Designing Social Protection for Non-Standard Workers in Southeast Asia

This working paper is a compilation of existing social protection schemes in SEA-6 and key policy considerations for governments and the private sector.

While flexible, informal or non-standard work has consistently accounted for significant economic activity in Southeast Asia, the digital economy has introduced new opportunities for productive work In response, governments are reviewing how to address the gaps and limitations in social protection coverage for citizens in undertaking traditional and new flexible, informal or non-standard work.  

This working paper is a landscape review of social protection policies for non-standard workers in Indonesia, Malaysia, Philippines, Singapore, Thailand and Vietnam (collectively, “SEA-6”). Key policy considerations for governments and the private sector are also discussed. 

Key Takeaways: 

  1. Non-standard work arrangements comprise the majority of the working population in Southeast Asia.  The informal workforce represents over 78% of the working population over the age of 15, which is significantly higher than the global average of around 51%. 
  2. SEA-6 economies have taken a more flexible approach in promoting social protection. Broadly, countries have tailored existing social protection policies to encourage participation. 
  3. There is an opportunity for public-private partnership to promote social protection of non-standard workers. With more changes to be expected in the future of work, continued collaboration between individuals, governments and the private sector, such as digital platform companies, can lead to policy solutions that are efficient, flexible and adaptive to the changing needs of workers. 

This working paper is an invitation to a conversation. Its aim is to inspire important discussions between the public and the private sector to design and co-create responsive social protection policies for the welfare of citizens doing flexible, informal or non-standard work in the region.

Download Agenda

Download Report

Latest Updates

Latest Updates​

Dr Ming Tan

Founding Executive Director

Dr Ming Tan is founding Executive Director for the Tech for Good Institute. She is concurrently a Senior Fellow at the Centre for Governance and Sustainability at the National University of Singapore. Her research interests lie at the intersection of technology, business and society, including sustainability and innovation.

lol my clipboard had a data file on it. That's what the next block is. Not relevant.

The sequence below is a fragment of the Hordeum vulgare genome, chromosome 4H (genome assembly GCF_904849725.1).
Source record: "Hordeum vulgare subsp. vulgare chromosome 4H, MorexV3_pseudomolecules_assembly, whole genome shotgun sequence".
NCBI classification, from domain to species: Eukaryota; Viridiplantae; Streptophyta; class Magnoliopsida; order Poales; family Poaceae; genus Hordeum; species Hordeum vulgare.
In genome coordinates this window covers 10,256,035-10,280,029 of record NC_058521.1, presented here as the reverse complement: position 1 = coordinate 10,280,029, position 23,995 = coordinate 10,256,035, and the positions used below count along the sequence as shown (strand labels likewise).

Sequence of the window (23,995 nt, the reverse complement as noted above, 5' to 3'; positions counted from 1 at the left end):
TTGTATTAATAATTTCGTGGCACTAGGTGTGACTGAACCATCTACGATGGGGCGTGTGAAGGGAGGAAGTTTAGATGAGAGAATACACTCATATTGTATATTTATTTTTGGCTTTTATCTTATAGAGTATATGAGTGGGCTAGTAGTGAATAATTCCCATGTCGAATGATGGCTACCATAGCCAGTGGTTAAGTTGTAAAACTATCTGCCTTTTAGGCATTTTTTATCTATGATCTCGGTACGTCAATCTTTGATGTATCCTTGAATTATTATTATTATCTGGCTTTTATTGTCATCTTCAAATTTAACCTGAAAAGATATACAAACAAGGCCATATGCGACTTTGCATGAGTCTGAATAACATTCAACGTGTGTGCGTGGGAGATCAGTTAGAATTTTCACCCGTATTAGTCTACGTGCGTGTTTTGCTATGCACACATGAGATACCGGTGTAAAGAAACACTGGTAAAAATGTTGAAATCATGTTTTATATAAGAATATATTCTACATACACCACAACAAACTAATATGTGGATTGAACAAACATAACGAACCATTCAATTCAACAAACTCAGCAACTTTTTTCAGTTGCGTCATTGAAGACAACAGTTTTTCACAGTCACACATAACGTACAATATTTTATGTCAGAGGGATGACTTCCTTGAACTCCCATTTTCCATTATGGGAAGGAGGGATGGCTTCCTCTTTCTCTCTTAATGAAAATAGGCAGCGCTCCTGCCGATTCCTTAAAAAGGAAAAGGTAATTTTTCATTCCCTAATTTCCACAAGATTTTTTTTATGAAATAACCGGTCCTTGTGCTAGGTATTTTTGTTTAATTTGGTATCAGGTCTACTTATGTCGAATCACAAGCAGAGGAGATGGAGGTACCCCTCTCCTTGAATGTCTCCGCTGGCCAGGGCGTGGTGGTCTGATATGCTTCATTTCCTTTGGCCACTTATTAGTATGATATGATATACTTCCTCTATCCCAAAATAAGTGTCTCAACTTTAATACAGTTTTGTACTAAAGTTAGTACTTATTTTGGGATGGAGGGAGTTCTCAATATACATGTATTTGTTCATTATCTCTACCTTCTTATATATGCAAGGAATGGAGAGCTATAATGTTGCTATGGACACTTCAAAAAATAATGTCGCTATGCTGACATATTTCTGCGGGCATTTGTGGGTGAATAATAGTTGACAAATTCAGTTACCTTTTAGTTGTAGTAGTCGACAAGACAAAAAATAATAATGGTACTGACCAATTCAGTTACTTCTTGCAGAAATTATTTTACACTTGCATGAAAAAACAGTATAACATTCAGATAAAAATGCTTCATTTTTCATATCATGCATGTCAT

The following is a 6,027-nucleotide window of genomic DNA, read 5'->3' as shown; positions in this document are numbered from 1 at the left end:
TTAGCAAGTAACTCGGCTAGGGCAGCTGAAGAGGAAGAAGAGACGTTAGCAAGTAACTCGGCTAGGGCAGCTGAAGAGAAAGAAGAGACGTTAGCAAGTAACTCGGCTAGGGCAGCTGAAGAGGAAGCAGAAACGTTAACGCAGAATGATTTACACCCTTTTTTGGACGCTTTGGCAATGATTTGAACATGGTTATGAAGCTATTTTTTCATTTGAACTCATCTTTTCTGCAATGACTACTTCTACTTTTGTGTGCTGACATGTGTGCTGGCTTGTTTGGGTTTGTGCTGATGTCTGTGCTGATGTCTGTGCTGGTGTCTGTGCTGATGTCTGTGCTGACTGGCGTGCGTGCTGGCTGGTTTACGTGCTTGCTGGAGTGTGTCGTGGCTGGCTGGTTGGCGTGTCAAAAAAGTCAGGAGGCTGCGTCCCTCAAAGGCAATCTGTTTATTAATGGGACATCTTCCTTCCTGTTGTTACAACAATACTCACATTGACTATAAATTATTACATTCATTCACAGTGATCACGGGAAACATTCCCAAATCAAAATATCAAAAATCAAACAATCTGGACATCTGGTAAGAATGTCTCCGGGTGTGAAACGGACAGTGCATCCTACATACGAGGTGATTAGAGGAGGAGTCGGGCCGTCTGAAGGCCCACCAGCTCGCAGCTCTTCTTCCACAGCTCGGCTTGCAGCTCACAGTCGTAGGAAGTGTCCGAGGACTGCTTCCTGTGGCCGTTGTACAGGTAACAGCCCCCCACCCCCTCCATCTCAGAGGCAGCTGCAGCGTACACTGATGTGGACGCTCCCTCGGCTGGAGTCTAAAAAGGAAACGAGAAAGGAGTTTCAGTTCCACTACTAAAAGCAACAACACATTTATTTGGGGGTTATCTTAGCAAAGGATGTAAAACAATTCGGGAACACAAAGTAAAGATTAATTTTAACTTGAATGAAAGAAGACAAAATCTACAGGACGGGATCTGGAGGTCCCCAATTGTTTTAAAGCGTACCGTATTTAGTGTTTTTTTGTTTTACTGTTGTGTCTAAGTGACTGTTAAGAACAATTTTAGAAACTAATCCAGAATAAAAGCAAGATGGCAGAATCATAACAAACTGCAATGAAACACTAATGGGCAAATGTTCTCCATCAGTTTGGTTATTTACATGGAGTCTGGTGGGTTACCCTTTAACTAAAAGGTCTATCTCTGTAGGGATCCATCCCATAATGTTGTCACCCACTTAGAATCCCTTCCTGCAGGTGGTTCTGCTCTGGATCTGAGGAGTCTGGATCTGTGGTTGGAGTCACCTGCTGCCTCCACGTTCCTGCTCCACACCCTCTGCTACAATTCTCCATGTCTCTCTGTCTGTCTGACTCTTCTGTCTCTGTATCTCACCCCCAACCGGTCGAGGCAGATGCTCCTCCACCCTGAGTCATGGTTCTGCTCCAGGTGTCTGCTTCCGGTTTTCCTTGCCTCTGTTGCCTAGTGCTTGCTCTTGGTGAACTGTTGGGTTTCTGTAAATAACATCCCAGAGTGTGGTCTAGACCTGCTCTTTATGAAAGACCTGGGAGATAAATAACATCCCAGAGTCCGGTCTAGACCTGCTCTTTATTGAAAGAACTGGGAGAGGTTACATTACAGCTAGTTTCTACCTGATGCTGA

Ming was previously Managing Director of IPOS International, part of the Intellectual Property Office of Singapore, which supports Singapore’s future growth as a global innovation hub for intellectual property creation, commercialisation and management.


Prior to joining the public sector, she was Head of Stewardship of the COMO Group, a Singaporean portfolio of lifestyle companies operating in 14 countries worldwide. Her portfolio covered sustainability, brand and data privacy. She was concurrently the founding Executive Director of COMO Foundation, the private philanthropy of the owner of the COMO Group.


As a company director, she lends brand and strategic guidance to SuperNature Pte Ltd, COMO Hotels and Resorts (Asia) Pte Ltd, COMO Club Pte Ltd, and Mogems Pte Ltd. In the not-for-profit space, Ming is an Advisor to Singapore Totalisator Board and serves on the boards of Esplanade–Theatres on the Bay, Singapore’s national performing arts centre, St. Joseph’s Institution International and COMO Foundation.


As part of her commitment to holistic education and the arts, she also sits on the Advisory Panel of the Centre for the Arts of the National University of Singapore.


Ming was educated in Singapore, the United States, and England. She obtained her bachelor’s and master’s degrees from Stanford University and her doctorate from Oxford.